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Solar Industry Insights – The Bad: What Solar Companies Don’t Want you to Know

These days it’s easy to accidentally give your information to someone or some company without ever meaning to do so, and you don’t necessarily have to send money to any foreign prince to be part of an internet scam. Lucky for consumers, there have been some recent data protection laws passed in the United States allowing people to choose which apps track their data and/or share it across other platforms. There are always loopholes however, and some companies within the solar industry are not so forthcoming about what they intend to do with your information.

One example of this type of data breech occurs in the solar industry on ads or websites that ask you to fill out information to receive a free quote. When you enter your information into one of these sites, you’ll inevitably end up at a screen that just says “companies will contact you to provide a quote” because it’s not in their best interest to give you a straight-forward proposal – instead, these companies sell your data to three (or more) solar companies who then contact you to set up an appointment to get the free quote. In some cases, this goes smoothly and you’re able to meet with and compare reputable companies in your area – in other cases however, your phone number and contact information will get sold to multiple solar companies that will call you over and over again until you agree to an appointment, or ask to be placed on their “no call list.” There may still be plenty of good information on their website about the cost of solar, or what things to look out for – just don’t enter your phone number on their website unless you’d like to be contacted.

While many people don’t like door-to-door agents, the truth is that solar companies that have at least some component of door-to-door salesman are doing a few things right, namely, not selling your data to others – but they’re also able to employ younger, less-experienced staff who can get on-the-job training and improve their knowledge of the solar industry as they do.

In reality, if you haven’t come across anyone in your neighborhood, I’d recommend spending just a little bit of time researching solar companies in your area, and then ask them to provide you with a quote directly – they’ll be more than happy to supply you with one, and won’t have any incentive to share your information to other competitors. Consultations should take about 45 minutes due to the complexity and customization of these home-improvement projects, and is well worth spending the time to sit down with someone to answer your questions before you move forward. You’ll want to look for the best products (see our blog post on solar panel efficiency for a quick read on what this should look like), at the best price (it’s recommended that you get at least three quotes to compare), and with superior customer service – which you can decide for yourself based on your own personal preferences and needs (but you should also check out their online reviews and ask for references when needed – good companies will always have a few happy customers willing to talk about their experience).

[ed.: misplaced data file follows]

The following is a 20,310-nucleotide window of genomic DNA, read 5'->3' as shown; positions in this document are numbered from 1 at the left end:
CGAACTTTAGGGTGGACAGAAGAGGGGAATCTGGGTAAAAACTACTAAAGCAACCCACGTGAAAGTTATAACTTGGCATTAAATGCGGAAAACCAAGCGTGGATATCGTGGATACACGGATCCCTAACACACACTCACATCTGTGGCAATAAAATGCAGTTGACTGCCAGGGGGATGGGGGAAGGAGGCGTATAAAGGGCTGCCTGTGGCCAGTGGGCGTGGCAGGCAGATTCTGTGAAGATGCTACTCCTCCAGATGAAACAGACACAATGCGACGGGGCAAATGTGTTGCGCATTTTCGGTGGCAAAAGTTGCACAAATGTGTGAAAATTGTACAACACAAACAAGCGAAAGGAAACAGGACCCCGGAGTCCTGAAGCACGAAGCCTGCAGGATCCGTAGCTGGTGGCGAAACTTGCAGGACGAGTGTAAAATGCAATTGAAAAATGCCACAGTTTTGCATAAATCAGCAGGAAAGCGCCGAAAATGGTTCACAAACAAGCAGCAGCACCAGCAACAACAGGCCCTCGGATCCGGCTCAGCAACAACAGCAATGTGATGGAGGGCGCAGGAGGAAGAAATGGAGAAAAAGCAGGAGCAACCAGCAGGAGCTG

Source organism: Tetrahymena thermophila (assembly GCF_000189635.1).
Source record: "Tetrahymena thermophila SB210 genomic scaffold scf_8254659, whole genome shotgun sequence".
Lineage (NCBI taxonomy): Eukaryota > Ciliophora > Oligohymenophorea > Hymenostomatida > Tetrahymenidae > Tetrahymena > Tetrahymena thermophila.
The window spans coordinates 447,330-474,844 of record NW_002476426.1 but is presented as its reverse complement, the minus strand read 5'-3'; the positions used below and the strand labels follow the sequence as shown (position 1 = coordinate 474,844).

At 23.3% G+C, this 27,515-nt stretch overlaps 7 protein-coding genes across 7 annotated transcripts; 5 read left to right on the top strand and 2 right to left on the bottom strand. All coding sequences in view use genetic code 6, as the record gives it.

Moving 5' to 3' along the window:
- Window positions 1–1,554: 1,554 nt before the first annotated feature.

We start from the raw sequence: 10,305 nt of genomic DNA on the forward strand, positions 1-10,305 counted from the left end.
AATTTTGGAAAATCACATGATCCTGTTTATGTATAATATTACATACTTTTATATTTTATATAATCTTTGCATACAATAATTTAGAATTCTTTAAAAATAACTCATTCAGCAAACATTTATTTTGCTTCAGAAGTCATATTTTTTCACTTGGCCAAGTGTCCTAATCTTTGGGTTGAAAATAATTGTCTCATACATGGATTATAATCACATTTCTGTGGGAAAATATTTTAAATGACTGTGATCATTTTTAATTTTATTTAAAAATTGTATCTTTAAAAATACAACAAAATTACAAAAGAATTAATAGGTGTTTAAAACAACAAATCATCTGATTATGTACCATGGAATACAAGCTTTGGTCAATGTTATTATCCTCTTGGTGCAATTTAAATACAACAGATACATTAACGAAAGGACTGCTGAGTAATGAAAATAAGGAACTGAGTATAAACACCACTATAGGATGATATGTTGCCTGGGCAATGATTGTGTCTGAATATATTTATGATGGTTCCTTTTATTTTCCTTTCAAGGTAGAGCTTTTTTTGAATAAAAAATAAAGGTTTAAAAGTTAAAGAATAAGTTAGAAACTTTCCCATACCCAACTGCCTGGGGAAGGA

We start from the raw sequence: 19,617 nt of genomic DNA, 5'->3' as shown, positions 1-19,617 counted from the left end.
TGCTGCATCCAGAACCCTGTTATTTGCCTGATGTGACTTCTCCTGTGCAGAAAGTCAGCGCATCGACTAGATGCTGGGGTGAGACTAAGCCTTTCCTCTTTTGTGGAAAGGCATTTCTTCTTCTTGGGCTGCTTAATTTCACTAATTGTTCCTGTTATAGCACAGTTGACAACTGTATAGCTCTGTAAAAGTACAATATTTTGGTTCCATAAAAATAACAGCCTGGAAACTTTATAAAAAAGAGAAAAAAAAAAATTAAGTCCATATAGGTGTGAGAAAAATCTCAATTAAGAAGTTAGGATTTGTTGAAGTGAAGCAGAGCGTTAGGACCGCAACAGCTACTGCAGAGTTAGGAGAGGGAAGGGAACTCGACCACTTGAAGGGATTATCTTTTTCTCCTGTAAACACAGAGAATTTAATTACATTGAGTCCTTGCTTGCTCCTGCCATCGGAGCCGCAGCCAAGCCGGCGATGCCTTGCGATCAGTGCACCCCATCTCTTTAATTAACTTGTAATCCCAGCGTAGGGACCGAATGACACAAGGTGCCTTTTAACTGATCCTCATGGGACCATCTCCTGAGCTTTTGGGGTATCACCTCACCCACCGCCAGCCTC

The moral of the story is, don’t sign up for a free quote on a generic solar site – ask for one from companies directly to avoid a data breech, or getting hounded by phone calls. Be nice to door-knockers, they’re actually doing the industry a big favor by learning the right way to approach customers and starting from the ground up – not to mention if they’re door knocking in Texas, they’re clearly willing to put in the time and effort to engage with homeowners in one of the hottest places on earth! Finally, if you do find yourself in a situation where you’re getting hounded by different companies, ask to be added to their “do not call” list and they cannot contact you again – you can always call them back, and remove your name from the list should you decide you do want a quote from said company. If you still have questions about how this works, the price of solar, or how to get a quote, contact us directly today: https://suntexllc.com/contact-us/! We’re happy to help you answer questions as you do your research on going solar.